The rules of our home are different. If our son has a bad day at school, he usually does not get privileges taken away. If we had the “normal” rule and took privileges away, he would likely never have any privileges.

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We mold our son and constantly work on flexibility. This is something we were trained on by his therapists at Rocky Mountain Autism Center in Denver, CO. Specifically his level of flexibility with objects, activity, and people. As parents, we teach and train our children to do things; they learn the task and move forward. But we tell them how to do it, we instruct them, show them, and then they practice it and master it. For example, washing our hands. We teach this skill at home when they are young. Then our children can do it anywhere there is a sink and soap.

However, with many children that have Autism, this is not the case. We teach them at home- they only will wash their hands at home because that is how they were taught. We create the problem for them; in essence, we as parents have basically set up the situation and now they attribute washing hands at home in that bathroom with that soap.

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So how is our parenting style different? We teach our child to wash his hands in many different sinks. (Yes, this is an analogy) We drive a different way home somedays. We eat at the restaurant he does not like to eat at (when we are done, then he can get a happy meal somewhere). We do not reason with him, as this gives him authority which allows for him to control the situation (we give an inch, he takes a mile idea). And yes, when he is screaming and angry, we let him get it out, as reasoning with him using words only makes it worse.

Am I exhausted? Yes. You better believe when he is asleep, I am asleep. But ultimately we need to do what is best for him. We cannot let him stay in his bubble and become rigid and set in his ways. We cannot adhere to the typical American way of parenting, otherwise our son cannot be successful.

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Sometimes people will not understand; they cannot understand what they do not live and experience. We can explain and model, but it is not our job to make them see things our way. We use our support from friends and loved ones. We stay focused on what really matters, our son. We change what needs to be changed when it needs changing. It truly is a never ending job!

We were not called to be his parents because we were trained already; but we are becoming trained as we go because we were called to be his parents. And such a blessing it is and will forever be!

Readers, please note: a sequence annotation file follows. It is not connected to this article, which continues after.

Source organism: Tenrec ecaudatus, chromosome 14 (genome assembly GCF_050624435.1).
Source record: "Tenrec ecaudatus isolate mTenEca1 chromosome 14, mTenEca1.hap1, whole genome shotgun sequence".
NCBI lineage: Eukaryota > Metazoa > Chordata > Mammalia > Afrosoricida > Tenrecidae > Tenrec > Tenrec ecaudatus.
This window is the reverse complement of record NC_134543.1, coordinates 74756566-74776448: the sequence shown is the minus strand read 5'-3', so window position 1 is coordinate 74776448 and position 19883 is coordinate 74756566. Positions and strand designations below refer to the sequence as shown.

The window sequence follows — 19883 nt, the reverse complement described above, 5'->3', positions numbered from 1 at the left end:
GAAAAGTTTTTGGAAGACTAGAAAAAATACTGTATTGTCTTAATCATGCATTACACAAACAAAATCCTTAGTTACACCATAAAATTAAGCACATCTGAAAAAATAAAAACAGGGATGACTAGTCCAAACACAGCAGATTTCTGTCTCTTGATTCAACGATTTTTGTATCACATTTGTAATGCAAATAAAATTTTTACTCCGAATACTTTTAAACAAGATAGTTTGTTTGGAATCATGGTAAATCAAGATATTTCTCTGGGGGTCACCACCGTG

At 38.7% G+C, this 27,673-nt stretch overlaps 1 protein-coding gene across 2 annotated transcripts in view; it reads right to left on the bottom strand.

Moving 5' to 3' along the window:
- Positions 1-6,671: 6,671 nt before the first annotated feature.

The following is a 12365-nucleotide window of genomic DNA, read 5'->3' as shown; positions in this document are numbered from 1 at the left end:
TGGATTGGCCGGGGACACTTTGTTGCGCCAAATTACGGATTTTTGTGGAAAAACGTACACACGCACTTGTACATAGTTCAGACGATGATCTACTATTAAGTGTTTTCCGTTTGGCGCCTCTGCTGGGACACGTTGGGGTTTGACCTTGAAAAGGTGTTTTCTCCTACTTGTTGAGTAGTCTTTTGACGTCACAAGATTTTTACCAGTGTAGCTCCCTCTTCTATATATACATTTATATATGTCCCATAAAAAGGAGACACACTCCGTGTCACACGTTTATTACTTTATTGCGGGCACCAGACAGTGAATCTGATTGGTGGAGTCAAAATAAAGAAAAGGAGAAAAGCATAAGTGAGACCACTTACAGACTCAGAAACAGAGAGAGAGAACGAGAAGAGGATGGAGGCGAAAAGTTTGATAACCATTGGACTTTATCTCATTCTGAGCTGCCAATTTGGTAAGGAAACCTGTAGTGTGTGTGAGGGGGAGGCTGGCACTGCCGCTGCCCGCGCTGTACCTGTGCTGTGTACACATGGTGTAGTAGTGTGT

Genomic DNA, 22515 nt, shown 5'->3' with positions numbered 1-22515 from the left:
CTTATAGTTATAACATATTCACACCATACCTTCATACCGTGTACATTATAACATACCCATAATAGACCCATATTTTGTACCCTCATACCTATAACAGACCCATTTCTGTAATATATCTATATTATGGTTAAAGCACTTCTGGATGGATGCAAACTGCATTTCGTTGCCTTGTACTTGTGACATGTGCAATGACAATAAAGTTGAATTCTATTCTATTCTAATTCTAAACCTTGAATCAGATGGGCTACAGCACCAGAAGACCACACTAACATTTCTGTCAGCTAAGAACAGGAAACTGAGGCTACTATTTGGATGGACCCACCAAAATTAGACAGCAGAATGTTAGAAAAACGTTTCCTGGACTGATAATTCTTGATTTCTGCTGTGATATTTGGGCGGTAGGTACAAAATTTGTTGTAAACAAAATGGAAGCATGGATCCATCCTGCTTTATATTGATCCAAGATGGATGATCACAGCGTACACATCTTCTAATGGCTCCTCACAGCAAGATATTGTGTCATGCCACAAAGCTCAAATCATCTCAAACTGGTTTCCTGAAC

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Jen Edwards, LMHCA

Counselor and Behavior Therapist

Jen@BeautifulAutism.com

Autism and Going Back to School: A Must Read for Teachers and Parents

Autism and Going Back to School: A Must Read for Teachers and Parents

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I taught school off and on over eleven years. I am also a parent of a child with Autism. So one could say I clearly understand both sides of the picture when it comes to the beginning of school. It can be complicated, overwhelming, stressful, and yet exciting. The emotions are much more intense for kids with Autism. But the stress of having to face the social norms and functioning once again with peers can be daunting. I would even go as far to say that most higher functioning children with Autism stress more about the socialization aspect of school then other areas, though they may not always realize it or be able to express it.

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Here are some simple tips and reminders to help families and teachers prepare the darlings for going back to school:

  • Remind them weeks and days ahead of time when the first day of school is.
  • Go visit the school and the new teacher and classroom before the first day of school.advocate2
  • Email the new teacher a few days before going back to school. Allow your child to ask some questions, share some concerns, etc.
  • Spend some time playing on the playground before going back to school. This will allow time for your child to relax a bit and readjust back into school.explaining5
  • When you visit the classroom, take pictures of your child sitting in the new desk, with the new teacher, etc. This way you can help prepare your child for going back to school by looking at the pictures and talking about them once you go back home.
  • Read books about going back to school. Write social stories about going back to school. Ask the teacher for a daily schedule ahead of time so you can begin to process it with your child.
  • Find some students in the class that you might recognize or know from previous years that you know has been helpful and positive for your child. Let the teacher know who they are. Also, do not hesitate to express concern over any student who you know can be a trigger for your child.
  • Parents, consider writing a letter to the teacher, explaining who your child is and the “dos and don’ts”.
  • Teachers, consider writing a letter to the student (and family) telling who you are, things you like to do, etc. Make the family feel welcome to your classroom.